Tuesday, October 5, 2010

The way, way, way way WAY back machine...

Posted by Tara.

As bad as the yard seems now, it should be duly noted that it was much, much worse...

I've gone through my computer hard drive to find some photos from the dawn of the digital photo age, when 640x480 was "high resolution". Bear with me as a few of these panoramas and photos aren't quite up to today's standards (unless you've got that photo-enhancing software they always have in movies, where it can add detail that isn't there to begin with...)

So, first off, let's see where we were back in 2001. These are some of the earliest photos we took as we started to deal with a problem that had spiraled out of control for 30+ years. This was back in the days when Dad still lived at home. He wasn't working on VW's anymore and was cognisant enough to still be fighting our efforts. However, not long before these were taken, he actually gave up on 15 cars and let a scrapyard take them away at once. What we're seeing in these photos is after they had left (they were in an area called "the pen", which would have been in the right rearmost part of the next picture). At that point there were probably 50 or 60 on the property (down from a maximum of 78 in the early 1990's).

And here's the area (below) that is barely visible in the above photo, center right.

Out of these 2 pictures the only cars that remain non-crushed are the red Karmann-Ghia (inside the shop now), and the red camper bus (undergoing restoration elsewhere and soon to be back on the road - mostly to haul VW parts to swap meets!).

Oh, and I think one of the red bugs in the 2nd photograph is still around, but it won't be for long.

Fast forward a few years to Spring 2003, and sadly things don't look much better, but they are. Lots of other parts of the yard have been cleaned up, but what was left was stuck in one area, so it actually looks worse.

Now looking from atop the attic of the shop, we see that was behind it in then. I hate to admit it, but I wasn't helping things much as 4 or 5 of the cars here belong to me, either as a result of "That's cool, I want it", or I was driving it in the recent past. And I had recently bought the Citroen 2cv which is off to the left (and now nicely restored and lives elsewhere). Of what we see here, the only cars still on the property are the black Saab and the red beetle, both slated to leave, either whole or in pieces. And the random chunks o' Saab Sonnet are still there too (the blue and grey 1/2 cars).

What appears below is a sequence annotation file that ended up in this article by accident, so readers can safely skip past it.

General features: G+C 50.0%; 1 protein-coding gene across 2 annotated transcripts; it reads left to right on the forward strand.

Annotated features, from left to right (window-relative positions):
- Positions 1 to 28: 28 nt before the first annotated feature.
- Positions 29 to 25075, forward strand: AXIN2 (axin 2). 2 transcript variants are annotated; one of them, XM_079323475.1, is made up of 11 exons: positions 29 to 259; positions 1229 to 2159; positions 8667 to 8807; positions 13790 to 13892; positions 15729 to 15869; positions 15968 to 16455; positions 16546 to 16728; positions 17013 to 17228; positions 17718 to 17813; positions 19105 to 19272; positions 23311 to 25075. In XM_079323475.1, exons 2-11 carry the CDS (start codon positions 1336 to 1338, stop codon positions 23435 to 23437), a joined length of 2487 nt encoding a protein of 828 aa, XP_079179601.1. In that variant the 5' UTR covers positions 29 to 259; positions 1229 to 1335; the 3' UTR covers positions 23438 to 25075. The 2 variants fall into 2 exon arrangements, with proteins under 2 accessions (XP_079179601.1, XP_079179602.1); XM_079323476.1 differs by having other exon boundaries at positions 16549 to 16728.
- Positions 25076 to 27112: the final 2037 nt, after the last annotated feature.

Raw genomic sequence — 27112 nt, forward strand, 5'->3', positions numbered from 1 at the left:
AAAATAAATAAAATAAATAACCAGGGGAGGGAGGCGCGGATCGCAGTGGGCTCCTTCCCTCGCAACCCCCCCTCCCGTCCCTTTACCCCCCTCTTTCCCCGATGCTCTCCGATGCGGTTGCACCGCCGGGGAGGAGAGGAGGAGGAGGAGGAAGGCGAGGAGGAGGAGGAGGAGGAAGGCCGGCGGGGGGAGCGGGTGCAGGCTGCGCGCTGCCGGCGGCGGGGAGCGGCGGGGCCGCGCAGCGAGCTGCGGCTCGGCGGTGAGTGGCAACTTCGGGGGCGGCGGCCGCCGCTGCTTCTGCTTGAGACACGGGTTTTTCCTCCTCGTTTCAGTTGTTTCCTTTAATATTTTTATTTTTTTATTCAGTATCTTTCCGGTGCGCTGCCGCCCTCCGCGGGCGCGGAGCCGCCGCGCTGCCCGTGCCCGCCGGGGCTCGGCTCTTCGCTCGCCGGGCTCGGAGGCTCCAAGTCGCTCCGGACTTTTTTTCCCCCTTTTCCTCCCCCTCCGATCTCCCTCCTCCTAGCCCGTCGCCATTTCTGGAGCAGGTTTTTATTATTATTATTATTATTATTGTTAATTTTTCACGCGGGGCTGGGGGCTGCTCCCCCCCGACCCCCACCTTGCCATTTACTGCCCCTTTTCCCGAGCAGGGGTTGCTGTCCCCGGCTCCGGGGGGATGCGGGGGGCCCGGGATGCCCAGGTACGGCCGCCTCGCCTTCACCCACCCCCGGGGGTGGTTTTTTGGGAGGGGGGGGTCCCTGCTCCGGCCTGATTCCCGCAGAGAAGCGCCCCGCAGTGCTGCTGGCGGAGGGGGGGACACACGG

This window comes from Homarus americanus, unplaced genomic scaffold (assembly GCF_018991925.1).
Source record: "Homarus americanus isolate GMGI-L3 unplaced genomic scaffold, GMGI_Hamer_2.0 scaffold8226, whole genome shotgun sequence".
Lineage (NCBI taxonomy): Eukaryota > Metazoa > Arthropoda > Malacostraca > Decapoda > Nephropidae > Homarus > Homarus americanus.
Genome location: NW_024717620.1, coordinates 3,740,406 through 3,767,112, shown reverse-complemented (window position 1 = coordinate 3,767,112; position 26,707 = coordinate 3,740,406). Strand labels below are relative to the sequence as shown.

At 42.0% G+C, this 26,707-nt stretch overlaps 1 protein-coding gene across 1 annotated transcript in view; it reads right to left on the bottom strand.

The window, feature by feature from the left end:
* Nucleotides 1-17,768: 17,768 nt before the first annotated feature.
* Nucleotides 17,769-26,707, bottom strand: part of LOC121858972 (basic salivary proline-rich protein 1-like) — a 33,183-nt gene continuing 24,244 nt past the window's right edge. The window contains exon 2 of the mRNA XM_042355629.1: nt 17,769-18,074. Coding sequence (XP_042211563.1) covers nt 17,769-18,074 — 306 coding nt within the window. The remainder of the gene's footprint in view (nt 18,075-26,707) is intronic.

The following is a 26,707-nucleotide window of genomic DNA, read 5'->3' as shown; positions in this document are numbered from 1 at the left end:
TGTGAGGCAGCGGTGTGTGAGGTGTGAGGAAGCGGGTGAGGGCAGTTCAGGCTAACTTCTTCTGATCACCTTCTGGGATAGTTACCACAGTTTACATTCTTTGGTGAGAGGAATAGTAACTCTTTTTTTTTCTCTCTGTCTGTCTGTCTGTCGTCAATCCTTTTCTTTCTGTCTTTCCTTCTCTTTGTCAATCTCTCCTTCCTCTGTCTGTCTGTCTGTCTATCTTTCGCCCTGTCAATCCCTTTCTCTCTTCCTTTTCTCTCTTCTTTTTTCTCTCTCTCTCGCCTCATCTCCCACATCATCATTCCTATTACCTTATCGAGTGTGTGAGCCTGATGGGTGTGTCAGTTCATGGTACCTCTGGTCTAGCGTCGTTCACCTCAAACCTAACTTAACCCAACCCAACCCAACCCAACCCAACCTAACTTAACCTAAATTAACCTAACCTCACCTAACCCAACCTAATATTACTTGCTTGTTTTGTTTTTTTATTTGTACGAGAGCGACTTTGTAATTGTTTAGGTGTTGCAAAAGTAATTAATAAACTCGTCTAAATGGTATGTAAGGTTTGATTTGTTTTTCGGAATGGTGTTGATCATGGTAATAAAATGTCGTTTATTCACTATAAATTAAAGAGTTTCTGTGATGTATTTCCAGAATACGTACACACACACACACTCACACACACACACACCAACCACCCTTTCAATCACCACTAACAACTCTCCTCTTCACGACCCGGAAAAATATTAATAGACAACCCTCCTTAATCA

Lastly, let's see a before and after of the area behind the two story garage. Before is May 2001, After is April 2003. Still lots to do, and nature had really taken over things at this point. Sort of like that show "Life After People", eh?

The only thing left in these photos is the fender-less Citroen DS (because is IS a bona-fide classic car), which is a parts car for a rust-free one I own. With parts being so scarce that's why it's still here. However, one needs to follow through with plans for constructive car fixin' which is difficult when you're constantly sidetracked by the getting rid of crap along the way.

So as bad as things look now, we have made progress! I don't live here anymore, but I do live close by. I often think of coming over to work on something constructive, but the story has been - for years and years- that any plans get sidetracked by the getting-rid-of-worthless (or worse, stuff you have to pay to dispose of) -stuff sometimes just so you can clear a path or clear an area to work on something. I guess I never realized that it would take a decade to get over this hurdle, but I'm happy to accelerate the pace just to get to the cool and/or worthwhile stuff.



Thalia said...


I knew it was bad, I remember it being bad, but I hadn't realized just how bad it was, and how much progress we have really truly made.

Dave said...

So whose idea was it to put on the storm windows. It too bed the place looks so pretty without them

Thalia said...

Actually those were got with another grant. I know the twelve-over-twelves look nice and authentic, and the storm windows cover them up, but they make a HUGE difference in heating the place. For most of my life you either crammed folded-up newspapers in the gap between the top and bottom sash, or just let the cold air flood in. And in the summer we always had those screens that adjust to fit the width, but because when the bottom sash was up it left a big gap (since it couldn't really be sealed given the multiple panes) we weren't allowed to turn the lights on for fear of attracting mosquitoes (this is likely dad-logic). So, actually, trust me, those storm windows are a very good thing.

They've been painted to match the rest of the house now, though so they don't look quite so obvious. :)